video featured image

Just Economy Session – Redlining and Neighborhood Health

Online Event Archive Recorded Tuesday, October 20, 2020

As you know, historic redlining continues to negatively impact low-income and minority communities today. How does that legacy of structural racism impact population health and COVID-19 vulnerability?

 

We dig into the major findings and examine how redlining plays out at the local level in Rochester and Baltimore. In addition, we demonstrate a web application that allows you to explore the relationship between redlining and public health across over 140 cities.

Speakers

  • Jason Richardson, Director of Research & Evaluation, NCRC
  • Bruce Mitchell, Senior Analyst, Research & Evaluation, NCRC
  • Jad Edlebi, GIS Specialist, NCRC
  • Marceline White, Executive Director, Maryland Consumer Rights Coalition
  • Ruhi Maker, Senior Staff Attorney, Empire Justice Center

If you have any questions, please contact Maggie Mysliwiec, NCRC’s Membership Engagement Specialist, at mmysliwiec@ncrc.org

Print Friendly, PDF & Email

Redlining and Neighborhood Health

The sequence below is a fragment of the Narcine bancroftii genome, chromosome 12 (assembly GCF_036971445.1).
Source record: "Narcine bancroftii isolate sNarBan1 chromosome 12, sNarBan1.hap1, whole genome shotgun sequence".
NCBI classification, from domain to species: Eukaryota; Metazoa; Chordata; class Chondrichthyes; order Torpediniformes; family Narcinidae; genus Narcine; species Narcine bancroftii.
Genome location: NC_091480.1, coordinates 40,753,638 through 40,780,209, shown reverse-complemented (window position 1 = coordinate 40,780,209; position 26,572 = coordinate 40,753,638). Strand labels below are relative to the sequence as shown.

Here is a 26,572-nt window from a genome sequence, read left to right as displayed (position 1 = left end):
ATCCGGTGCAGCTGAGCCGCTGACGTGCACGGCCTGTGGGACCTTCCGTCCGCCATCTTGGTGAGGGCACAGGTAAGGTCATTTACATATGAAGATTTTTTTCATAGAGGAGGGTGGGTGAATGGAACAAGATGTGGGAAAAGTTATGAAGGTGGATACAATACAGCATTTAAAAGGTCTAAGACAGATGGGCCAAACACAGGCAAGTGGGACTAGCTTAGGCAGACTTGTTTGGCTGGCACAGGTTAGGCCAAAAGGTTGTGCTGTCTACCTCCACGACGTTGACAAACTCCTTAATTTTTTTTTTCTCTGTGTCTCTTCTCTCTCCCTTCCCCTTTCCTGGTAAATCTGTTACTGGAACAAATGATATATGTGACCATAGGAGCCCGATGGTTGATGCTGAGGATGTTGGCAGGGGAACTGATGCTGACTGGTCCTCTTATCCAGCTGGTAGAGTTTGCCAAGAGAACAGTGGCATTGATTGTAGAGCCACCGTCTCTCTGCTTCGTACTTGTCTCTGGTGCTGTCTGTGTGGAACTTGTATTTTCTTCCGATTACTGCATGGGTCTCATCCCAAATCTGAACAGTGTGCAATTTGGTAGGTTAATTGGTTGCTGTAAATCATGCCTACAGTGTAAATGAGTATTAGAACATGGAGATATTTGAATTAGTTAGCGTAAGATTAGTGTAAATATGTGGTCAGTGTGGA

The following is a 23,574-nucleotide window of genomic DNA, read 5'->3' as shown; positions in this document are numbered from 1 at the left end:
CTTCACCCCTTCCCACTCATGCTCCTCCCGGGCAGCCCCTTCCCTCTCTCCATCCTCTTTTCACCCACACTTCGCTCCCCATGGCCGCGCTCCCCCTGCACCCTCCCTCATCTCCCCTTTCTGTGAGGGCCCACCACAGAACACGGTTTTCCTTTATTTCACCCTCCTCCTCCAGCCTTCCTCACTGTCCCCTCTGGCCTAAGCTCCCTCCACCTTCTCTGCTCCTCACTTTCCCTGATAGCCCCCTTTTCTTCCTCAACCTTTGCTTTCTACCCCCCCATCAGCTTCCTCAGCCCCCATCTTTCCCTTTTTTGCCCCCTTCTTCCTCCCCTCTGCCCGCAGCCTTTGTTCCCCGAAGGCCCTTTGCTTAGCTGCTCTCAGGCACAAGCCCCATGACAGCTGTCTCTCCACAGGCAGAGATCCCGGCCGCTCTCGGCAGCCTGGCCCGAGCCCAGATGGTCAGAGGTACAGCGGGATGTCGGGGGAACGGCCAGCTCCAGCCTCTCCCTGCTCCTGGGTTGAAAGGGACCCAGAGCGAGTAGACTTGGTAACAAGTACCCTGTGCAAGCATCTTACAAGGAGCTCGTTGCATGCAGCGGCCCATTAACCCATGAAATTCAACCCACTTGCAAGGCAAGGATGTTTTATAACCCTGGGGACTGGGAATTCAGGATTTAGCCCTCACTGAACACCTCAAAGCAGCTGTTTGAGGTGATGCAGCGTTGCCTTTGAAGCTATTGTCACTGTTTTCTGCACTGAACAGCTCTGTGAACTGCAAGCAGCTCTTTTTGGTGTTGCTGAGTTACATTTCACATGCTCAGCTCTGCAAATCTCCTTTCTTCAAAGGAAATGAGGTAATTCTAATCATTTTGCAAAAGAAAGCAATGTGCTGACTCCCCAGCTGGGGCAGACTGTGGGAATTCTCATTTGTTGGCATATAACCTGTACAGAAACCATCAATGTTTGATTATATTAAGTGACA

Before the pandemic devastated minority communities, banks and government officials starved them of capital.

Lower-income and minority neighborhoods that were intentionally cut off from lending and investment decades ago today suffer not only from reduced wealth and greater poverty, but from lower life expectancy and higher prevalence of chronic diseases that are risk factors for poor outcomes from COVID-19, a new study shows.

The new study, from the National Community Reinvestment Coalition (NCRC) with researchers from the University of Wisconsin–Milwaukee Joseph J. Zilber School of Public Health and the University of Richmond’s Digital Scholarship Lab, compared 1930’s maps of government-sanctioned lending discrimination zones with current census and public health data.

Table of Content

  • Executive Summary
  • Introduction
  • Redlining, the HOLC Maps and Segregation
  • Segregation, Public Health and COVID-19
  • Methods
  • Results
  • Discussion
  • Conclusion and Policy Recommendations
  • Citations
  • Appendix

Complete the form to download the full report: